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Major health, development and economic gains from tobacco tax increases

A study finding published by the World Health Organization recently reveals that tobacco tax increases can prevent millions of smoking-attributable deaths throughout the world and contribute to the achievement of global health objectives.

The study points out that tobacco tax increases can provide the fiscal resources needed to finance development priorities, particularly in low and middle income countries.

According to the researchers, raising cigarette excise by USD $.80 per pack in all countries would impact;

The average retail price of cigarettes to increase by 63 percent in low income countries, 25 percent in high income countries and 42 percent globally;

The adult daily smoking rate to decrease by 9 percent;

Fifteen million fewer smoking attributable deaths among the adults who were alive in 2014. Most of the deaths averted would be in low and middle income countries;

The amount of cigarette excise revenue generated globally would increase by 47 percent, generating an extra US$ 141 billion in revenue.

The WHO Framework Convention on Tobacco Control (FCTC) Article 6 and its guidelines obligate Parties to adopt and implement tobacco price and tax policies that will reduce demand of tobacco products.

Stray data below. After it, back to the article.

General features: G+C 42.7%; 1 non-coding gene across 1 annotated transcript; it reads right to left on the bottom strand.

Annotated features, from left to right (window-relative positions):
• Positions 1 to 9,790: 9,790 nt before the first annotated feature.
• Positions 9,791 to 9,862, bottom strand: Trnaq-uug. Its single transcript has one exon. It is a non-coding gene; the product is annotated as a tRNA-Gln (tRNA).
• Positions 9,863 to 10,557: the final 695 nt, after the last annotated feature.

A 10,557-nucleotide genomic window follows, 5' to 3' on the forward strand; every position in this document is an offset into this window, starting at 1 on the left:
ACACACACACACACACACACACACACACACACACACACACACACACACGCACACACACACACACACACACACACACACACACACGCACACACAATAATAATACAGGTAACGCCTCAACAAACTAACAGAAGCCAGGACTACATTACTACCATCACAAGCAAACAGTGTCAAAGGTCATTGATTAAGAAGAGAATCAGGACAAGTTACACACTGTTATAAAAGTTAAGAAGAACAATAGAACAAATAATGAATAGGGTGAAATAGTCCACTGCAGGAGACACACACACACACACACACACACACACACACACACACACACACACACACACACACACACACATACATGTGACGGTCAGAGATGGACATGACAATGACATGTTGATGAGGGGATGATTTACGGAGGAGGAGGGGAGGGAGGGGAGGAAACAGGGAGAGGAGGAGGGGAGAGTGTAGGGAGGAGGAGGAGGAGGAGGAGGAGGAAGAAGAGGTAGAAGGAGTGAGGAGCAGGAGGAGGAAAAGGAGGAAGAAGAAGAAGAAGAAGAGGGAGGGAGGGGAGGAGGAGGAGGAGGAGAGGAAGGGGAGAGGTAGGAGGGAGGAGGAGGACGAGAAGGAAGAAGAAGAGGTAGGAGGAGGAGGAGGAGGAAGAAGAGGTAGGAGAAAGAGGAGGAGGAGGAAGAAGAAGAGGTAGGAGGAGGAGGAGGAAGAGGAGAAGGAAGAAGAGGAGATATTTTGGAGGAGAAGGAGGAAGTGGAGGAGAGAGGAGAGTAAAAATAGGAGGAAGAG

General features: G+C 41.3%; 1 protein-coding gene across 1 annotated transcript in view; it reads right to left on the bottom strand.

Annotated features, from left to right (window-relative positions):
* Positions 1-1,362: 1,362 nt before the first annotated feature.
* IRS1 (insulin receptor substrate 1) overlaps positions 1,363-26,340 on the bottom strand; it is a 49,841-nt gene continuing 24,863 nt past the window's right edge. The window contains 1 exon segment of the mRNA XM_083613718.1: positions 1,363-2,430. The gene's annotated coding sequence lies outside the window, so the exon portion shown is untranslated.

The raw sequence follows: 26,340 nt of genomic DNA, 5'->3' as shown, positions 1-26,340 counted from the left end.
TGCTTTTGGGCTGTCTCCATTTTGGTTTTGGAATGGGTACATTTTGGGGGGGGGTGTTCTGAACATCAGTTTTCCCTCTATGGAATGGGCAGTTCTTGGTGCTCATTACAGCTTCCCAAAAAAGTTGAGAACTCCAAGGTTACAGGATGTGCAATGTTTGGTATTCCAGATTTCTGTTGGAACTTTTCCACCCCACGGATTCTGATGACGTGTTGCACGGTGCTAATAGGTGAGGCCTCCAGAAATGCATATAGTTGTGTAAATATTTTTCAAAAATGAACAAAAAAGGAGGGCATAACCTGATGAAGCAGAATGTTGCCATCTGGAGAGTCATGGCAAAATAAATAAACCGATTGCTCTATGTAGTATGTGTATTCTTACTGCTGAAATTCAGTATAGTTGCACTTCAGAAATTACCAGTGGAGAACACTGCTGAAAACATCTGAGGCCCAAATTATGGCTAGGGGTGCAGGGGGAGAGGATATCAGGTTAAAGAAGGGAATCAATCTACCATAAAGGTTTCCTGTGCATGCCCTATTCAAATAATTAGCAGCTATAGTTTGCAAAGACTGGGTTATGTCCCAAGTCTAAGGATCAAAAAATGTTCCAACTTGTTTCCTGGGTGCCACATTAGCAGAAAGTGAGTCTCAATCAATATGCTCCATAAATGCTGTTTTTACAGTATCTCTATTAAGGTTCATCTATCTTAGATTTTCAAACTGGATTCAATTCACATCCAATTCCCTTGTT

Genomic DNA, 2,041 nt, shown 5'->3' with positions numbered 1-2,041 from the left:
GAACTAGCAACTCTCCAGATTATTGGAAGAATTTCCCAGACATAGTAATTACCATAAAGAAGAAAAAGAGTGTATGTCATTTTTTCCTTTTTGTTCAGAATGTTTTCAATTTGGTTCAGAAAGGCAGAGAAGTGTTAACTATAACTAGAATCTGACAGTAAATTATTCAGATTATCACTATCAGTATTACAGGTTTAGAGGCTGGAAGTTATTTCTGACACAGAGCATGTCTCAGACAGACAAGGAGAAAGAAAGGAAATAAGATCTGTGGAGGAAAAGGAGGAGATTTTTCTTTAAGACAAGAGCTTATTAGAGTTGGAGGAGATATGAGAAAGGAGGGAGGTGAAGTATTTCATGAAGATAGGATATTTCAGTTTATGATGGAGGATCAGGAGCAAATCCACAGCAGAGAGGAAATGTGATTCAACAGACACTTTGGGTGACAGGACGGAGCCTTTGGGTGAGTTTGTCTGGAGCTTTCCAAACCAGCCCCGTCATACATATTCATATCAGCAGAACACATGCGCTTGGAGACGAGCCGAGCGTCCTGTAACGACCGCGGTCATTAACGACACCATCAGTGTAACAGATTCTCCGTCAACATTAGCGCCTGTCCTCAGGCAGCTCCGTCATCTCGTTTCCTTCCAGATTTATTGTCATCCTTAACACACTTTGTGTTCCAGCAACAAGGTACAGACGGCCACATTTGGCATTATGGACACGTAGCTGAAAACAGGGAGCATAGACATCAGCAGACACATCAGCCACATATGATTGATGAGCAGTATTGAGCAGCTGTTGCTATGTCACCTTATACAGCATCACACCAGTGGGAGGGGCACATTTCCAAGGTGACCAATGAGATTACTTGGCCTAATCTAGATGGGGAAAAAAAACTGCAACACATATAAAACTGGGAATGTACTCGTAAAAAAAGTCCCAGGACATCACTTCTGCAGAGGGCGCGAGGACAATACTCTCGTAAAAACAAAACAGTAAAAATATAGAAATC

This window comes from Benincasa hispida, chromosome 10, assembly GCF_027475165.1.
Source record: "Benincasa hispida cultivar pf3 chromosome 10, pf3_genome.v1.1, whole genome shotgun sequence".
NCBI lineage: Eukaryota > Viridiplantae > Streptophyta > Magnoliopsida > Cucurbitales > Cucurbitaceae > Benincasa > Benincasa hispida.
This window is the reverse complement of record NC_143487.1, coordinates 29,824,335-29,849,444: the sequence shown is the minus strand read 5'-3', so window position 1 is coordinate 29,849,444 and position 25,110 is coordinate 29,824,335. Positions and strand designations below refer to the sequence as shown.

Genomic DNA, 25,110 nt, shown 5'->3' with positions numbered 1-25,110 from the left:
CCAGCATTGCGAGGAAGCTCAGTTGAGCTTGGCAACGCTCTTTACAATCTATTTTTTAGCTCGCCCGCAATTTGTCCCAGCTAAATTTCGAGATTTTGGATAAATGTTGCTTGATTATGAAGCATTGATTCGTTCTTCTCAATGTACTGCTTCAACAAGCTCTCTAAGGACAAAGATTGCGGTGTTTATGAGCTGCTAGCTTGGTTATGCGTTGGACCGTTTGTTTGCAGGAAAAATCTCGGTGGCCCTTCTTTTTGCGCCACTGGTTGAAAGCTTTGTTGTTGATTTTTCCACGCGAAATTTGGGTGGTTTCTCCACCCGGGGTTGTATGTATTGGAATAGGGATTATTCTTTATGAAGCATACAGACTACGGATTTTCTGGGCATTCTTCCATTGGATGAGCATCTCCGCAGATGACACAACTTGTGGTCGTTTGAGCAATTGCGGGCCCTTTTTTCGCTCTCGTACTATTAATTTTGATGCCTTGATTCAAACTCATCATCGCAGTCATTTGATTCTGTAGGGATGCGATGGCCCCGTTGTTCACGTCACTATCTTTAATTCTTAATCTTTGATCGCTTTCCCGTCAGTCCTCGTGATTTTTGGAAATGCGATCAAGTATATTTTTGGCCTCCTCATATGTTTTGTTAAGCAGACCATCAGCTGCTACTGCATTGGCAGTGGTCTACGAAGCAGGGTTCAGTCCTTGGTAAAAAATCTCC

The WHO study was conducted to investigate the potential for tobacco taxation to contribute to the 2030 agenda for sustainable development by reducing tobacco use, saving lives and generating tax revenue.

The researchers developed a simulation model of the global cigarette market using data for 181 countries that together represented 98 percent of the world’s smokers.

The model projects the impacts of excise tax increases on retail cigarette prices, cigarette excise revenue, the rate of daily cigarette smokers, and the future number of smoking-attributable deaths averted among adults globally in 2014.

Source of information: Campaign for Tobacco-Free Kids, USA

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